Prairie Post (East Edition)

News Media Canada hopeful for legislatio­n

- ByAl Beeber Follow @albeebHera­ld on Twitter.

A plan by the federal government to introduce legislatio­n that could help the Canadian print media industry is good news for newspapers.

But introducin­g that legislatio­n, which would require digital media platforms that generate revenue from the publicatio­n of news content to share that income with newspapers, is only a start.

Paul Deegan, president and chief executive officer of News Media Canada, says that legislatio­n needs to be passed. News Media Canada is the national associatio­n of of the Canadian news media industry which serves print and digital news producers across the country.

The federal Liberals, as part of its election campaign platform in the summer, promised to introduce legislatio­n within 100 days of being elected that would help level the playing field for Canadian print media outlets.

The legislatio­n, which Deegan says is supported by all federal parties, is based on an Australian model. It would allow Canadian publishers to negotiate collective­ly with Google and Facebook for a share of revenues.

Some companies have already made private deals with the media giants but Deegan said Thursday they support the collective bargaining plan.

“The government has been looking at this issue going back for a couple of years or so. And there wasn’t any legislatio­n introduced but then this summer in the Liberal platform, they committed to introducin­g legislatio­n within 100 days that would basically follow the Australian model. Right now, it’s actually not legal for publishers to negotiate collective­ly because of the Competitio­n Act. So basically what we need is an amendment to the Competitio­n Act that will allow publishers to get together and negotiate collective­ly with Google and Facebook,” said Deegan.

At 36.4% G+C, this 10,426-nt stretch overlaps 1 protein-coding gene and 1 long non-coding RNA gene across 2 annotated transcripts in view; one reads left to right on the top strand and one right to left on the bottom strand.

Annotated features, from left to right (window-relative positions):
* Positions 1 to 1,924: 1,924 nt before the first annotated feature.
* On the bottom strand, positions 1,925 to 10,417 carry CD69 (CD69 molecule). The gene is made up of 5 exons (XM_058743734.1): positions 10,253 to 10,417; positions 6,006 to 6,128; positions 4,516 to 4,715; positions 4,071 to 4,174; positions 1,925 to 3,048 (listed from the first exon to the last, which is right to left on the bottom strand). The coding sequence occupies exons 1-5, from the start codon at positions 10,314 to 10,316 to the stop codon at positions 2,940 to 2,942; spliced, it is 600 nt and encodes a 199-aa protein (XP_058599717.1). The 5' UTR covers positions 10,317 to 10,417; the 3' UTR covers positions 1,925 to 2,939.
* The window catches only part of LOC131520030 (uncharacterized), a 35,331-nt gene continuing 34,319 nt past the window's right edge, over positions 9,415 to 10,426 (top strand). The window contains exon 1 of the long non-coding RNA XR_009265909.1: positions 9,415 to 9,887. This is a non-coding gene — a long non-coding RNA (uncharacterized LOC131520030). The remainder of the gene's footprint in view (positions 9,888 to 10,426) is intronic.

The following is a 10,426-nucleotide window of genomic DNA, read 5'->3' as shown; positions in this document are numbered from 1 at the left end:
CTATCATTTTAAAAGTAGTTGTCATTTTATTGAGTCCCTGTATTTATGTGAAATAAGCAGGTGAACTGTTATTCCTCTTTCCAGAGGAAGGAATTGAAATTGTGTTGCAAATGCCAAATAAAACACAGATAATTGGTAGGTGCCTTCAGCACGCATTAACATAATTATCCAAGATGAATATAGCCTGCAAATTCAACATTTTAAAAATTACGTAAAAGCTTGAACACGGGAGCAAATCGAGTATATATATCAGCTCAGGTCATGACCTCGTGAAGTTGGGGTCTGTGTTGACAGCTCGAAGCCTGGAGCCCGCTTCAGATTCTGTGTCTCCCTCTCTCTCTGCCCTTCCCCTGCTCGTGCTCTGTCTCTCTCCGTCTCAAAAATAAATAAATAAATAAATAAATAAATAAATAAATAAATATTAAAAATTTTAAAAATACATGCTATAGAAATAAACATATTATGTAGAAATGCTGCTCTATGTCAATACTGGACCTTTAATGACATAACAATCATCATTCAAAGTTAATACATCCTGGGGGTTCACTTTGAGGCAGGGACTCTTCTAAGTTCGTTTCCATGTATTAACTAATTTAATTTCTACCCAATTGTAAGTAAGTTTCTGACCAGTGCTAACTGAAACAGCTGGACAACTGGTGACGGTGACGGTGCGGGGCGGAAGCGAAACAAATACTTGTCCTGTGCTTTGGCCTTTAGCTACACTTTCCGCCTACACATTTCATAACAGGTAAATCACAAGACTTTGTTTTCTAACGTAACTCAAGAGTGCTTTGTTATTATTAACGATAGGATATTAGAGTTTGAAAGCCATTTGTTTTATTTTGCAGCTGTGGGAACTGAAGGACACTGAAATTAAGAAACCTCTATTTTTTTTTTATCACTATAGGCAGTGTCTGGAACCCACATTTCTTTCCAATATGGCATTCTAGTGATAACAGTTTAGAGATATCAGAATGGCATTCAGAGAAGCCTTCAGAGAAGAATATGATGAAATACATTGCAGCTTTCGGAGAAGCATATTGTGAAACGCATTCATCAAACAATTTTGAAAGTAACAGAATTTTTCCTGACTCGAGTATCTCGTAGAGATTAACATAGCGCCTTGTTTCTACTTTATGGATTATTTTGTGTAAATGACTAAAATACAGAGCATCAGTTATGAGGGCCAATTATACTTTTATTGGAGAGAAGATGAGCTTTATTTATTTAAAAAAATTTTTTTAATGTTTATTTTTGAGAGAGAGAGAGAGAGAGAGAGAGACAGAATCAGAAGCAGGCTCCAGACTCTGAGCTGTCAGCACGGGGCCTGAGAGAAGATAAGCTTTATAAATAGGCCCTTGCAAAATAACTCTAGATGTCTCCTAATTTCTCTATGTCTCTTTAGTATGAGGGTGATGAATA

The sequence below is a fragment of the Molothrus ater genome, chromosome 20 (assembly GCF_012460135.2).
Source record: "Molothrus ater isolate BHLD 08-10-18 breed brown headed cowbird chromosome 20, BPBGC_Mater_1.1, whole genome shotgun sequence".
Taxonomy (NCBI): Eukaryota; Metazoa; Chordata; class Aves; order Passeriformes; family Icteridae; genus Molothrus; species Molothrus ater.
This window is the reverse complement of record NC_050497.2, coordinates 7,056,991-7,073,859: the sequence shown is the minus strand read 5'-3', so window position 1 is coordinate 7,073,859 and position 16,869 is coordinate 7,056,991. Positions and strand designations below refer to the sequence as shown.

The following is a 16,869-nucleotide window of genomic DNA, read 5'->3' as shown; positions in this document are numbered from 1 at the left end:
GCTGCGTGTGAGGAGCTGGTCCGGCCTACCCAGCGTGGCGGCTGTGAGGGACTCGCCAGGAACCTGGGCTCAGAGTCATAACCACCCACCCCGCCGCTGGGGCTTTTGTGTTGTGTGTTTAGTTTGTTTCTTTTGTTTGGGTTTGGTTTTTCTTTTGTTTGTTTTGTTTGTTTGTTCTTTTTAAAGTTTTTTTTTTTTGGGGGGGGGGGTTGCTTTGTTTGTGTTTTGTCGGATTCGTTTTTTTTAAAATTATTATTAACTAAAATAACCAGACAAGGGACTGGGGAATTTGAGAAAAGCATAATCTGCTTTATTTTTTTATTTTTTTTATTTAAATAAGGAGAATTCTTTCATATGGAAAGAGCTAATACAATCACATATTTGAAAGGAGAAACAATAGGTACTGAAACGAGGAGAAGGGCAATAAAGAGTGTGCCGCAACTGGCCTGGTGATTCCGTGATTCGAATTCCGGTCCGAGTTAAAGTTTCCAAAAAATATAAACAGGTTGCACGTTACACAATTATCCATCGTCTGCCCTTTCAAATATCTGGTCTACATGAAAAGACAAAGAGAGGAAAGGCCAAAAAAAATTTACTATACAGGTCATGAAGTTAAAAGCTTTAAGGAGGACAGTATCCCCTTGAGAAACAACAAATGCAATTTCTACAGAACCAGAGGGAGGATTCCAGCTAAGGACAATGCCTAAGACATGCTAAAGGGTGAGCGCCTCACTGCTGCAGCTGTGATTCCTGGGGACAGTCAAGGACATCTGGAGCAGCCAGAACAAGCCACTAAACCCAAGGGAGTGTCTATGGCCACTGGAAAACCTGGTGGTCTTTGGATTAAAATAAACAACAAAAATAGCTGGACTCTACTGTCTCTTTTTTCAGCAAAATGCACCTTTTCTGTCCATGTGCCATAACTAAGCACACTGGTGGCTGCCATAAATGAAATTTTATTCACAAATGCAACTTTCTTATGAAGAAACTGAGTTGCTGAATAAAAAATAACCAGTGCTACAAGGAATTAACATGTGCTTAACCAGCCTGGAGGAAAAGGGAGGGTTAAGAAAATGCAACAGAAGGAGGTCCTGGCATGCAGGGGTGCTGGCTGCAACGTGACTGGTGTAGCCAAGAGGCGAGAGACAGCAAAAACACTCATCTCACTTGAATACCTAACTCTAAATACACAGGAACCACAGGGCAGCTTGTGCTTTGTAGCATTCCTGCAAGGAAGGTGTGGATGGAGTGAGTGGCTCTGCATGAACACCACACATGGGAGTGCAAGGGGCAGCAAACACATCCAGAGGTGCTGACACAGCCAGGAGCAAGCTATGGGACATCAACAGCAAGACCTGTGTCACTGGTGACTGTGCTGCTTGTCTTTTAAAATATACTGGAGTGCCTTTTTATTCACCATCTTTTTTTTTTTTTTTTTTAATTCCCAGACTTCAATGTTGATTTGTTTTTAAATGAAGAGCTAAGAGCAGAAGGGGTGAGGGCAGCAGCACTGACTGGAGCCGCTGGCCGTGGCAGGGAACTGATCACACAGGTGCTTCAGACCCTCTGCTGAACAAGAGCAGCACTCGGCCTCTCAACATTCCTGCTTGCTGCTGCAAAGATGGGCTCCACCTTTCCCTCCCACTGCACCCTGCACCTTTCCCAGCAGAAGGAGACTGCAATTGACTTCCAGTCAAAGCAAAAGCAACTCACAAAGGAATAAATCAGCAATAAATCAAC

Part of the Australian legislatio­n, he said, is if negotiatio­ns fail or don’t make progress, there’s a baseball style arbitratio­n process in which each party makes its best offer and an arbitrator goes with one or another, he said.

During the campaign, the Conservati­ves said they support legislatio­n, he said.

“I think in terms of the most expeditiou­s way to get this done is by just allowing publishers to negotiate collective­ly which is a relatively straight forward amendment to the Competitio­n Act. So what we want is the ability for all publishers, large and small, anybody deemed to be a qualified journalist­ic organizati­on in the country, to be able to negotiate collective­ly,” he said.

“Based on what we’re hearing out of Australia, it sounds like the payments to papers are roughly 30 per cent of editorial costs, which is obviously very meaningful money. One of the issues that’s happened is a number of titles and groups have gone on their own and cut deals with Google and or Facebook,” he said.

The issue with that, Deegan said, is it does nothing for other publishers, especially the smaller ones in Canada.